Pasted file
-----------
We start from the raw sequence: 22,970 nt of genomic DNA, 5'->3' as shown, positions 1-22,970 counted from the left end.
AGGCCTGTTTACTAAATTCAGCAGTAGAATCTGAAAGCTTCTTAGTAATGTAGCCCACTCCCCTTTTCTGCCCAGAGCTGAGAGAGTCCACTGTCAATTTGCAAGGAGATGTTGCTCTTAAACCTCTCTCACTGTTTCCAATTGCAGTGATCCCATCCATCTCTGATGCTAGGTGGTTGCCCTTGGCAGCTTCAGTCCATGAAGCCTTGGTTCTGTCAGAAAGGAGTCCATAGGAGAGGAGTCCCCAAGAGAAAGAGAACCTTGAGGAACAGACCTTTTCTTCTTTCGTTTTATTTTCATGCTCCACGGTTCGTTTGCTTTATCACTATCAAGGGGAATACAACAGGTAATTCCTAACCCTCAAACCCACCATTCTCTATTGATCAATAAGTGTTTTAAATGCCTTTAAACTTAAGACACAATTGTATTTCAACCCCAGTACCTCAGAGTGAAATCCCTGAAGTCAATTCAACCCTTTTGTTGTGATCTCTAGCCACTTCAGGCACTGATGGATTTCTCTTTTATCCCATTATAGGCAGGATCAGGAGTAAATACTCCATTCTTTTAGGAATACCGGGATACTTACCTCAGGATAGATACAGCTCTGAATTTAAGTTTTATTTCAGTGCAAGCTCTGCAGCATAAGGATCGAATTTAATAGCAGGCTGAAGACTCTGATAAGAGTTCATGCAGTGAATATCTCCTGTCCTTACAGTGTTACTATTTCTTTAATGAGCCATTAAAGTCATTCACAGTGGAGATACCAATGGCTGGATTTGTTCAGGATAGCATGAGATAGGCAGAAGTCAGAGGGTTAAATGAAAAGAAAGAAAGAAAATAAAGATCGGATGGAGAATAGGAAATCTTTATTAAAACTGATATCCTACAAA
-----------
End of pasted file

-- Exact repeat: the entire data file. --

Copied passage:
We start from the raw sequence: 22,970 nt of genomic DNA, 5'->3' as shown, positions 1-22,970 counted from the left end.
AGGCCTGTTTACTAAATTCAGCAGTAGAATCTGAAAGCTTCTTAGTAATGTAGCCCACTCCCCTTTTCTGCCCAGAGCTGAGAGAGTCCACTGTCAATTTGCAAGGAGATGTTGCTCTTAAACCTCTCTCACTGTTTCCAATTGCAGTGATCCCATCCATCTCTGATGCTAGGTGGTTGCCCTTGGCAGCTTCAGTCCATGAAGCCTTGGTTCTGTCAGAAAGGAGTCCATAGGAGAGGAGTCCCCAAGAGAAAGAGAACCTTGAGGAACAGACCTTTTCTTCTTTCGTTTTATTTTCATGCTCCACGGTTCGTTTGCTTTATCACTATCAAGGGGAATACAACAGGTAATTCCTAACCCTCAAACCCACCATTCTCTATTGATCAATAAGTGTTTTAAATGCCTTTAAACTTAAGACACAATTGTATTTCAACCCCAGTACCTCAGAGTGAAATCCCTGAAGTCAATTCAACCCTTTTGTTGTGATCTCTAGCCACTTCAGGCACTGATGGATTTCTCTTTTATCCCATTATAGGCAGGATCAGGAGTAAATACTCCATTCTTTTAGGAATACCGGGATACTTACCTCAGGATAGATACAGCTCTGAATTTAAGTTTTATTTCAGTGCAAGCTCTGCAGCATAAGGATCGAATTTAATAGCAGGCTGAAGACTCTGATAAGAGTTCATGCAGTGAATATCTCCTGTCCTTACAGTGTTACTATTTCTTTAATGAGCCATTAAAGTCATTCACAGTGGAGATACCAATGGCTGGATTTGTTCAGGATAGCATGAGATAGGCAGAAGTCAGAGGGTTAAATGAAAAGAAAGAAAGAAAATAAAGATCGGATGGAGAATAGGAAATCTTTATTAAAACTGATATCCTACAAA